St Clements Lane, WC2A St Clements Lane is one of the streets of London in the WC2A postal area.
St Giles High Street, WC2H St Giles High Street is one of the streets of London in the WC2H postal area.
St Giles House, WC2B Residential block
Stacey Street, WC2H Stacey Street is one of the streets of London in the WC2H postal area.
Stedham Place, WC1A Stedham Place is one of the streets of London in the WC1A postal area.
Store Street, WC1E Store Street is one of the streets of London in the WC1E postal area.
Streatham Street, WC1A Streatham Street is one of the streets of London in the WC1A postal area.
Stukeley Street, WC2B Stukeley Street is one of the streets of London in the WC2B postal area.
Sutton Row, W1D Sutton Row has existed since 1681.
The Arcade, WC2B The Arcade is one of the streets of London in the WC2B postal area.
Theobald’s Road, WC1R Theobald’s Road is a road in the WC1R postcode area
Theobalds Road, WC1X Theobalds Road is one of the streets of London in the WC1X postal area.
Verulam Buildings, WC1R Verulam Buildings is one of the streets of London in the WC1R postal area.
Victoria House, WC1A Residential block
Wedgewood Mews, W1D Wedgewood Mews is one of the streets of London in the W1D postal area.
Wedgwood Mews, W1D Wedgwood Mews is one of the streets of London in the W1D postal area.
West Central Street, WC1A West Central Street is one of the streets of London in the WC1A postal area.
Whetstone Park, WC2A Whetstone Park is a road in the WC2A postcode area
Wild Court, WC2B Wild Court leads west from the Kingsway.
Wild Street, WC2B Wild Street is one of the streets of London in the WC2B postal area.
Willoughby Street, WC1B Willoughby Street was formerly known as both Vine Street and Wooburn Street.
Yorkshire Grey Yard, WC1R Yorkshire Grey Yard lies off of Eagle Street, WC1


Bloomsbury

Bloomsbury is an area of the London Borough of Camden, in central London, between Euston Road and Holborn, developed by the Russell family in the 17th and 18th centuries into a fashionable residential area.

The earliest record of what would become Bloomsbury is the 1086 Domesday Book, which records that the area had vineyards and 'wood for 100 pigs'. But it is not until 1201 that the name Bloomsbury is first noted, when William de Blemond, a Norman landowner, acquired the land.

The name Bloomsbury is a development from Blemondisberi – the bury, or manor, of Blemond. An 1878 publication, Old and New London: Volume 4, mentions the idea that the area was named after a village called Lomesbury which formerly stood where Bloomsbury Square is now, though this piece of folk etymology is now discredited.

At the end of the 14th century Edward III acquired Blemond's manor, and passed it on to the Carthusian monks of the London Charterhouse, who kept the area mostly rural.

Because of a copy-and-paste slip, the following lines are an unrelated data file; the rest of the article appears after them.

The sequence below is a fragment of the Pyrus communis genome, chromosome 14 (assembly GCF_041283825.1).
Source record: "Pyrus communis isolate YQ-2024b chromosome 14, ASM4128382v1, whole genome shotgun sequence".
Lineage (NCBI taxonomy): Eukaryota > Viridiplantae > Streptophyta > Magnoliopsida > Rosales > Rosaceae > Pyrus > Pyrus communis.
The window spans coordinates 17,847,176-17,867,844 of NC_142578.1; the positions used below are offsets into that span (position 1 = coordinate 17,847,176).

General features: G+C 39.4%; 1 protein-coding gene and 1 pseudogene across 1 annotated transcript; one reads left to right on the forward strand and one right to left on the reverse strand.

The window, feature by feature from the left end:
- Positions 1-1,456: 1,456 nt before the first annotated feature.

In the 16th century, with the Dissolution of the Monasteries, Henry VIII took the land back into the possession of the Crown, and granted it to Thomas Wriothesley, 1st Earl of Southampton.

In the early 1660s, the Earl of Southampton constructed what eventually became Bloomsbury Square. The area was laid out mainly in the 18th century, largely by landowners such as Wriothesley Russell, 3rd Duke of Bedford, who built Bloomsbury Market, which opened in 1730. The major development of the squares that we see today started in about 1800 when Francis Russell, 5th Duke of Bedford removed Bedford House and developed the land to the north with Russell Square as its centrepiece.

Historically, Bloomsbury is associated with the arts, education, and medicine. The area gives its name to the Bloomsbury Group of artists, the most famous of whom was Virginia Woolf, who met in private homes in the area in the early 1900s, and to the lesser known Bloomsbury Gang of Whigs formed in 1765 by John Russell, 4th Duke of Bedford.

The publisher Faber & Faber used to be located in Queen Square, though at the time T. S. Eliot was editor the offices were in Tavistock Square. The Pre-Raphaelite Brotherhood was founded in John Millais's parents' house on Gower Street in 1848.

The Bloomsbury Festival was launched in 2006 when local resident Roma Backhouse was commissioned to mark the re-opening of the Brunswick Centre, a residential and shopping area. The free festival is a celebration of the local area, partnering with galleries, libraries and museums, and achieved charitable status at the end of 2012.


LOCAL PHOTOS
Wild Street (1902)
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Yorkshire Grey Yard street sign
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Gamages in the late 19th century
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Tottenham Court Road (1927)